I remember smelling Cartier Déclaration when it was released almost 15 years ago. I didn’t like it one bit: “too dirty.” What smelled “unclean” to my nose back in 1998, today smells almost fresh, and not because of reformulation, but because so many of my perfume dislikes turned to likes over the years.
I must have been in the minority back in 1998 when Déclaration Eau de Toilette was released because it’s been successful and spawned flanker after flanker. At this moment, there are four Déclaration formulas for sale.
Original Déclaration Eau de Toilette
Original Déclaration Eau de Toilette was developed by perfumer Jean-Claude Ellena and includes notes of birch, bergamot, bitter orange, juniper, artemisia, cardamom, cedar, vetiver and oakmoss. Déclaration Eau de Toilette goes on strong with bitter orange (bigarade) and perhaps a touch of sour artemisia. I smell cumin, cedar and cardamom. (The citrus peel aromas in Déclaration are “raunchy,” even more ‘sweaty’ than grapefruit.) Frederic Malle’s Cologne Bigarade (also developed by Ellena) is similar to Déclaration Eau de Toilette: both are pungent and veer toward aromas of a spicy food stall in the tropics — India comes to mind.
Déclaration Eau de Toilette’s spices intensify, darken and dry as the perfume wears down and this is the phase where, I’m betting, “haters” of Déclaration develop and shout out: “EW! Someone needs a bath!” I was once in that contingent, but that was long ago. I enjoy wearing Déclaration Eau de Toilette and could care less if people smelling it on me think I’ve had a hard day…for that hard day was spent wrapped in the wonderful aromas of strong citrus and spice.
Déclaration Eau de Toilette’s notes are rather “food-y;” there’s an interesting vinegar-y scent in the dry-down that reminds me of mango pickles and also an unusual sourdough/beer note in mid-development. The extreme dry down of Déclaration Eau de Toilette is mostly “funk-free,” with warm, sweet-ish citrus-cedar notes coming to the fore.
Déclaration Eau de Toilette has great lasting power and good sillage; it’s available in 30-200 ml ($50-145).
Déclaration Cologne (Eau de Toilette strength) was developed by perfumer Mathilde Laurent and launched in 2010. Déclaration Cologne’s notes include bergamot, orange, ginger, cedar and vetiver.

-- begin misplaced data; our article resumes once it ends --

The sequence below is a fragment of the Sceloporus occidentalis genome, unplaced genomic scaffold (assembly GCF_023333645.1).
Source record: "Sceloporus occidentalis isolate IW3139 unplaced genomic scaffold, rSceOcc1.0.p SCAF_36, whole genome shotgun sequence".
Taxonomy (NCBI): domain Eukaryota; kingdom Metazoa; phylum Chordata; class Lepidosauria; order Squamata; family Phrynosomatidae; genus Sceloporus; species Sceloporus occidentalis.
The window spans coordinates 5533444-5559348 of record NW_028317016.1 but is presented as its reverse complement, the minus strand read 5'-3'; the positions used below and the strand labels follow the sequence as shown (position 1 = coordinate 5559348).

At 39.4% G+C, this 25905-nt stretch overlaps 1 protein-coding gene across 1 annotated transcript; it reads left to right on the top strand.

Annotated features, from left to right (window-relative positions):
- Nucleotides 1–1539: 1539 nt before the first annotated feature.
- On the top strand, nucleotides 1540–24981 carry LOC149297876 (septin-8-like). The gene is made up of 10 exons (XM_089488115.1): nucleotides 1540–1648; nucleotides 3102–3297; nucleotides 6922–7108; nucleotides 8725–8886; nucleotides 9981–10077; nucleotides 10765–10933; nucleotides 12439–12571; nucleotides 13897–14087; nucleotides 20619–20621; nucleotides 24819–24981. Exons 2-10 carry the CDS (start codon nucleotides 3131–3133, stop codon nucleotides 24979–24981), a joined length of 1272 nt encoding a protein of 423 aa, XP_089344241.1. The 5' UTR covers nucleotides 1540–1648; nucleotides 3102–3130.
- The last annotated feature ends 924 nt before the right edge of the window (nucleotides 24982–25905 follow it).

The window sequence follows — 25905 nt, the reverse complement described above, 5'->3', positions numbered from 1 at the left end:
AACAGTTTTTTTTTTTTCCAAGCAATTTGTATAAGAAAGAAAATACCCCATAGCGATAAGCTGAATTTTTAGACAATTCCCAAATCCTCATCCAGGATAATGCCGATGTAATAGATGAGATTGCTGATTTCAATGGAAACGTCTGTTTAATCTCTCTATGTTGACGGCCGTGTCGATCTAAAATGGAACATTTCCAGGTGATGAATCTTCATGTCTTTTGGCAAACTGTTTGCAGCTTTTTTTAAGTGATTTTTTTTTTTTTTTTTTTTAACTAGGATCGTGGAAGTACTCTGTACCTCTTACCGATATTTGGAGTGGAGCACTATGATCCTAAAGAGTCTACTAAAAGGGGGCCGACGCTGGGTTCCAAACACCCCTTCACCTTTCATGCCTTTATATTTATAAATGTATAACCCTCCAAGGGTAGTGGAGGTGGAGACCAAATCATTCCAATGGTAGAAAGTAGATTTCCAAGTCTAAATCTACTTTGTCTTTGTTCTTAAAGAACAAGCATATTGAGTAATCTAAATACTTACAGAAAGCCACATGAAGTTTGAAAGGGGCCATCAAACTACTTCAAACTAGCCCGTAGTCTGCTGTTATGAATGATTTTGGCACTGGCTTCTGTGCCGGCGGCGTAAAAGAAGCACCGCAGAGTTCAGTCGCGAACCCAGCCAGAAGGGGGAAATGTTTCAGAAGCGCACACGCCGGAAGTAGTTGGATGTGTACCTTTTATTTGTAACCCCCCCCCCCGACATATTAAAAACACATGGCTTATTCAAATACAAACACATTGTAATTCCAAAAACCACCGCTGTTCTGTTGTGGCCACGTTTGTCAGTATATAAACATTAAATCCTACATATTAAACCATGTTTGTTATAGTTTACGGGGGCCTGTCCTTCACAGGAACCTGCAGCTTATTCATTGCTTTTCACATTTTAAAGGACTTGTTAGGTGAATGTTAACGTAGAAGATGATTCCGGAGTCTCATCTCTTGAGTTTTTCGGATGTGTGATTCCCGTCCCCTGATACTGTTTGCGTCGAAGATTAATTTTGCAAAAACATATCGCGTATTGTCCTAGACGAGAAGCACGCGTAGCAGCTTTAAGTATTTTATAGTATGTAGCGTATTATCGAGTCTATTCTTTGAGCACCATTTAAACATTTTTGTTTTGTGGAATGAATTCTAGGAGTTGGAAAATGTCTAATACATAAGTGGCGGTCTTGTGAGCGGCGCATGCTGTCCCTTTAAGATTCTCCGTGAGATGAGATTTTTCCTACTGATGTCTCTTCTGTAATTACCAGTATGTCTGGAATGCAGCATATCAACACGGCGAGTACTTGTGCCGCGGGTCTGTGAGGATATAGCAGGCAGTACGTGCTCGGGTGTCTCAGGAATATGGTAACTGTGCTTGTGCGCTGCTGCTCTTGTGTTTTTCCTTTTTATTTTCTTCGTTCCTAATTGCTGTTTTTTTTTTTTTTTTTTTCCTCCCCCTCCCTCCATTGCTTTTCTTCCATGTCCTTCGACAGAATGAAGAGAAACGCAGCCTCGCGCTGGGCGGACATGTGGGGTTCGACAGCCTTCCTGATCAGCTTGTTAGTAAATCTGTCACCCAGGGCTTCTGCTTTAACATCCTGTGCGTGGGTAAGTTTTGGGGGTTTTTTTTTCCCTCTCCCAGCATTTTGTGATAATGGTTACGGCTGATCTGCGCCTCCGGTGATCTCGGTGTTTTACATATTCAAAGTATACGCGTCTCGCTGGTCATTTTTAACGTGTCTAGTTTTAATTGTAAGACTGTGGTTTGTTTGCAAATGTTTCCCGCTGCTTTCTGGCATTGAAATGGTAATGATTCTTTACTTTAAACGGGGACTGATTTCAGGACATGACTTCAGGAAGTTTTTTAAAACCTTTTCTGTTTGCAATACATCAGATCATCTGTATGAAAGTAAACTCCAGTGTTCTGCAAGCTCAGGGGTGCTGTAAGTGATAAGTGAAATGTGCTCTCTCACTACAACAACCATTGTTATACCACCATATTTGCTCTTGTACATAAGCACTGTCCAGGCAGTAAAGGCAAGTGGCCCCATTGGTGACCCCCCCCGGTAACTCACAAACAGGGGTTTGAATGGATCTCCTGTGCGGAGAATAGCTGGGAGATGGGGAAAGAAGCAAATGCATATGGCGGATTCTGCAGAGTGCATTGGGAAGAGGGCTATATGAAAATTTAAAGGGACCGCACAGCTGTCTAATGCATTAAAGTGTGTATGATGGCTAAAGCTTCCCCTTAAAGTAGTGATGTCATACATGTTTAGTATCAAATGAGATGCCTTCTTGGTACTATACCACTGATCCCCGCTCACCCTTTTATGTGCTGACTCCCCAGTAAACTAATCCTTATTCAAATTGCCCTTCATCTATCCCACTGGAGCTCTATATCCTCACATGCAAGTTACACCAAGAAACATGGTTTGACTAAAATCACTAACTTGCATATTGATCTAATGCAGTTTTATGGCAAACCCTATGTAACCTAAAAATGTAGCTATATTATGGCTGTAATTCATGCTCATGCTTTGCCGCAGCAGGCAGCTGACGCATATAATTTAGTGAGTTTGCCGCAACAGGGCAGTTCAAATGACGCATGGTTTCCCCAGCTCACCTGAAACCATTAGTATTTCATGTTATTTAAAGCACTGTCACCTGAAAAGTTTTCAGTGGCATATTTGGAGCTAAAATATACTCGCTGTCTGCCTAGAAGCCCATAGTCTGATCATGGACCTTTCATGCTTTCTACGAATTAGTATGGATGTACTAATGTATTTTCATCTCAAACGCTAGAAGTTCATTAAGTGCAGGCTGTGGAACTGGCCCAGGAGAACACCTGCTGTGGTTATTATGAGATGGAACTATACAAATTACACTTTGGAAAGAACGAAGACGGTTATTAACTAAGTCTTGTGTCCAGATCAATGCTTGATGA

Déclaration Cologne “cleans up” the Déclaration formula, eliminating the spicy-food notes and all traces of ”sweat.” Déclaration Cologne starts with juicy and delicious-smelling orange peel aromas; what spices are present are “sheer,” effervescent, and well blended. Déclaration Cologne goes through its paces quickly. If you get the fragrance on fabric it lasts a long time; on skin only, it fades within an hour. After its opening citrus burns off, the overall character of Déclaration Cologne is similar to the base notes of original Déclaration Eau de Toilette.
Déclaration Cologne is a “classic” citrus-wood fragrance and if you know someone who loves his sports fragrances, wean him from the predictable ozone/menthol stuff and buy him Déclaration Cologne instead. Though it’s not “new” in any way, Déclaration Cologne smells great.
Déclaration Cologne is $80 for 100 ml.
Cartier Déclaration Essence Eau de Toilette
Déclaration Essence was launched in 2001 and Cartier lists notes of cedar, birch, amber, cistus labdanum and immortelle. The bitter orange and spicy funkiness of original Déclaration are present but toned down a notch, not amplified as “Essence” would imply. There’s a heavy dose of cedar-birch in the amber blend and a note that reminds me of dry lime. If Déclaration is “too much” for you, and Déclaration Cologne “too little”…Déclaration Essence may be just right.
Déclaration Essence has good tenacity and sillage; $105 for 100 ml.
Tomorrow: a review of the new Déclaration d’un Soir.